The latest Retail Interest Rates statistics published by the Central Bank show that mortgages rates are falling but certainly not at the same pace that deposit rates are falling, and mortgage rates in Ireland remain dramatically out of line with rates charged elsewhere in Europe, according to Fianna Fáil Finance Spokesperson Michael McGrath.
Deputy McGrath commented, “Today’s figures published by the Central Bank show that, despite modest reductions in mortgage rates, Irish mortgage holders are continuing to pay dramatically more than consumers elsewhere in Europe.
“For example, the interest rate on all new mortgages, fixed and variable, stood at 3.3% in June compared to a euro area rate of 1.83%. This means that a borrower with a mortgage of €200,000 is paying €250 per month more than they would be paying in the average Euro area country. That is €250 a month, each and every month. There has yet to be a credible explanation for such a dramatic difference in the rates charges.
“To add insult to injury, Irish consumers are not only paying higher interest rates on their mortgages, they are earning less interest on their savings. Today’s figures show that interest rates on new household term deposits stood at 0.08% in June, compared to an equivalent euro area rate five times greater at 0.4%.
“In May 2016, a Fianna Fáil Bill designed to give the Central Bank powers to tackle excessive variable mortgage rates passed second stage in the Dáil. The progress of the Bill through the legislative process has been tortuous and painfully slow. Despite not opposing the Bill at second stage, it is abundantly clear the Government does not want the Bill to become law.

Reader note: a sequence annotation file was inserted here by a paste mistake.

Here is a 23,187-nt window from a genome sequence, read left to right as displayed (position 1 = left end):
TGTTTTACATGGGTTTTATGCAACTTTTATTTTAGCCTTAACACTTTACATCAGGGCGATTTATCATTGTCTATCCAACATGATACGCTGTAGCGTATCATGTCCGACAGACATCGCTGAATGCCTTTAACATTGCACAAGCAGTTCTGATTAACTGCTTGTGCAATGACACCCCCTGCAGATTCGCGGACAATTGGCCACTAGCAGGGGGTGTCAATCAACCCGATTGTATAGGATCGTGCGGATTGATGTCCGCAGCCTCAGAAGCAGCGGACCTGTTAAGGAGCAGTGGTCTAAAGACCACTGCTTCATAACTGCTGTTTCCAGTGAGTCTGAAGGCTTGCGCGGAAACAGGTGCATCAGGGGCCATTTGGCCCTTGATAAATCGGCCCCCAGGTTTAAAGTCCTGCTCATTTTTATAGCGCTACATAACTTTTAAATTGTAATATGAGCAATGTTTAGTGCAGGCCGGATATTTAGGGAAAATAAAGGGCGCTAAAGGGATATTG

“The Bill has undergone extensive pre-legislative scrutiny including an examination by independent legal counsel.This independent legal examination did not identify any serious concerns about the constitutionality of the Bill which would prevent its passage. Before the summer recess, the Minister for Finance, having consulted with the Attorney General, wrote to the Oireachtas Finance Committee referring to ‘significant constitutional issues’.
“The Minister suggested that an ex-ante independent economic analysis of the Bill be conducted ‘in order to guard against a successful constitutional challenge to the Bill’. This was the first time the Government suggested such a move and came fourteen months after the Bill passed second stage unanimously in the Dáil.
“The Committee has agreed to this analysis being undertaken and has asked that such an analysis includes an assessment of the reasonableness of the mortgage rates charged in Ireland given the factors that feed into mortgage pricing.
“In addition, while this independent economic analysis of the Bill is proceeding, it is my intention to seek Committee approval to proceed with other key aspects of the Bill which could help to bring down mortgage rates.
“In particular, the provisions in the Bill prohibiting discrimination by lenders between new and existing customers and the proposed ban on so called ‘cash back’ offers so that lenders are forced to compete on rates, both would be of significant benefit to mortgage holders. Many existing mortgage holders are paying rates as high as 4.5% – these provisions would help them get their rates down to the rates on offer to new customers.
“I will be proposing that the Committee Stage on these aspects of the Bill proceed without further delay so that they can become law as quickly as possible while we are awaiting the independent economic analysis on the other key provisions of the Bill,” concluded McGrath.